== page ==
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A prospective randomized controlled study of the role of botulinum toxin in whiplash-associated disorder.

OBJECTIVES: To investigate the effectiveness of botulinum toxin in preventing the development of chronic whiplash-associated disorder.

DESIGN: Prospective, randomized, placebo-controlled double-blind study.

SETTING: Regional Neurological Rehabilitation Centre with participants being at home.

SUBJECTS: Thirty-seven patients with whiplash-associated disorder who remained symptomatic two months after injury.

INTERVENTIONS: Patients were randomized to receive either 250 units botulinum toxin type A (Dysport) or placebo (normal saline). Four trigger points were injected with 0.625 mL of injectant.

OUTCOME MEASURES: Tenderness to palpation scores, visual analogue pain scale, Vernon-Mior Neck Pain and Disability Index and cervical range of motion. Follow-up assessments were carried out at four weeks and three months after treatment.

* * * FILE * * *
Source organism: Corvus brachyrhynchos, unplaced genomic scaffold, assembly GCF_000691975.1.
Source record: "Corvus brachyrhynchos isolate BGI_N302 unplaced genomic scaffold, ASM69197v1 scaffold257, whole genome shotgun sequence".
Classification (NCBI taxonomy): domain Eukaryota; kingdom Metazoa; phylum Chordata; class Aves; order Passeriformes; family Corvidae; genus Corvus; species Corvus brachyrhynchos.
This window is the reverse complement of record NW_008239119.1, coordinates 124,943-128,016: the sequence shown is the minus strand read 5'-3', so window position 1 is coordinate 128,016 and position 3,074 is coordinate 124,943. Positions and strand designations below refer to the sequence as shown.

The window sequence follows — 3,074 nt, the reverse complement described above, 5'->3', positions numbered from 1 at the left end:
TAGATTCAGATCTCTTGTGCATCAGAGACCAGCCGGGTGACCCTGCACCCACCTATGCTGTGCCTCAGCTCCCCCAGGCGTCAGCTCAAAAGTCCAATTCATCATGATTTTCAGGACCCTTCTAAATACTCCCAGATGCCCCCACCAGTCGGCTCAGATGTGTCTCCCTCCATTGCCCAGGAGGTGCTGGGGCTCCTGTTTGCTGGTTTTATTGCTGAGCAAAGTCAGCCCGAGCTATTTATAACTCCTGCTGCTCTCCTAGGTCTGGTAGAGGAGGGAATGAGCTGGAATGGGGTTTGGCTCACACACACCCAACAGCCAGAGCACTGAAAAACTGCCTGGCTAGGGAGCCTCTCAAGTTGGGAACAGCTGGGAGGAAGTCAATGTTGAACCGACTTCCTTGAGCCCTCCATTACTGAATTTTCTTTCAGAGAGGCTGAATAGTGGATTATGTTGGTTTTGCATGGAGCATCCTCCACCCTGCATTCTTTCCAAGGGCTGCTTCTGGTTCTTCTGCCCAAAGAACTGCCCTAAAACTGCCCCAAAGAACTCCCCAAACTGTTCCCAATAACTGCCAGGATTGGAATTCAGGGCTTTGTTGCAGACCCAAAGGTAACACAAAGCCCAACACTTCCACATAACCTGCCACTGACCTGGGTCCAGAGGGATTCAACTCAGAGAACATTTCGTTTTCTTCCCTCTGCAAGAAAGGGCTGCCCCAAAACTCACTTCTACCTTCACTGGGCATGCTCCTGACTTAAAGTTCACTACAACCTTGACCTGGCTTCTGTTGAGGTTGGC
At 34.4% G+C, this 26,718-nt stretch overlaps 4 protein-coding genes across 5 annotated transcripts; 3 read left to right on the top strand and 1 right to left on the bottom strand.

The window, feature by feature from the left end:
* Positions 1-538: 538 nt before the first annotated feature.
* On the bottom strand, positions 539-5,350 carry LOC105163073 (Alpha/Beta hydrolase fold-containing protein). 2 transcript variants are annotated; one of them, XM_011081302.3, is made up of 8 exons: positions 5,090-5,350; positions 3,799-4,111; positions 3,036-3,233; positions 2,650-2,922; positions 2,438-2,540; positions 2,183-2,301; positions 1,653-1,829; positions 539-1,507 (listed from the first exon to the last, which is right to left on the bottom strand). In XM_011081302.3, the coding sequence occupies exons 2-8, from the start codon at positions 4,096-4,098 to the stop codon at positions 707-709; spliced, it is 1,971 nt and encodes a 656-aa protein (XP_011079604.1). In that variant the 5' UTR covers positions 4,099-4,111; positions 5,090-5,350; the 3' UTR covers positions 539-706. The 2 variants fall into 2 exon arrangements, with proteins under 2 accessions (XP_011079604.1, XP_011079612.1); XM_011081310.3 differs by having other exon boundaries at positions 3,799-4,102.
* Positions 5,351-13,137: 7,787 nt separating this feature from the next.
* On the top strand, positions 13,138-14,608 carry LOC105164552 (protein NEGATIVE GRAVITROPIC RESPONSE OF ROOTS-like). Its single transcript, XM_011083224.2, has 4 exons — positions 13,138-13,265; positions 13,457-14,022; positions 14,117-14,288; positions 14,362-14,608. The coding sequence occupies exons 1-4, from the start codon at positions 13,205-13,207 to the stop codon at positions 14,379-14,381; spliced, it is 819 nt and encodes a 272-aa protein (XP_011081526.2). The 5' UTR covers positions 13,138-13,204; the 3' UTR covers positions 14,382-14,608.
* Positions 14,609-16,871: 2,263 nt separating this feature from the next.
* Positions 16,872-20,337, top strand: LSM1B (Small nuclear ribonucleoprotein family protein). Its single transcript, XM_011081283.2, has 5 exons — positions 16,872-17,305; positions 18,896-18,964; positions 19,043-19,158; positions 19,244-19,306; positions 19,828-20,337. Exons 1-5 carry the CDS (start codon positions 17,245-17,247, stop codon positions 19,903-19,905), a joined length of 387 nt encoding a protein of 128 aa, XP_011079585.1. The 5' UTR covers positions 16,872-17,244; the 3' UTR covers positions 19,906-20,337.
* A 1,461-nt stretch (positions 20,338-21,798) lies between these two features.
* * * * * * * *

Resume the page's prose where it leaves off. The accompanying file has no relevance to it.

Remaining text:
RESULTS: Twenty participants received botulinum toxin and 17 received placebo. Both groups showed a tendency towards improvement in pain scores, Vernon-Mior Index and range of motion at four weeks and three months, with the changes being more pronounced in the toxin group. The change in Vernon-Mior Index in the toxin group was both statistically and clinically significant (i.e. a change of score of > or = 5 from baseline to follow-up). Group comparisons did not meet statistical significance.

CONCLUSION: The improvements in outcome measures suggest that botulinum toxin type A may have a role to play in the management of whiplash-associated disorder but larger studies are required to clarify the situation.

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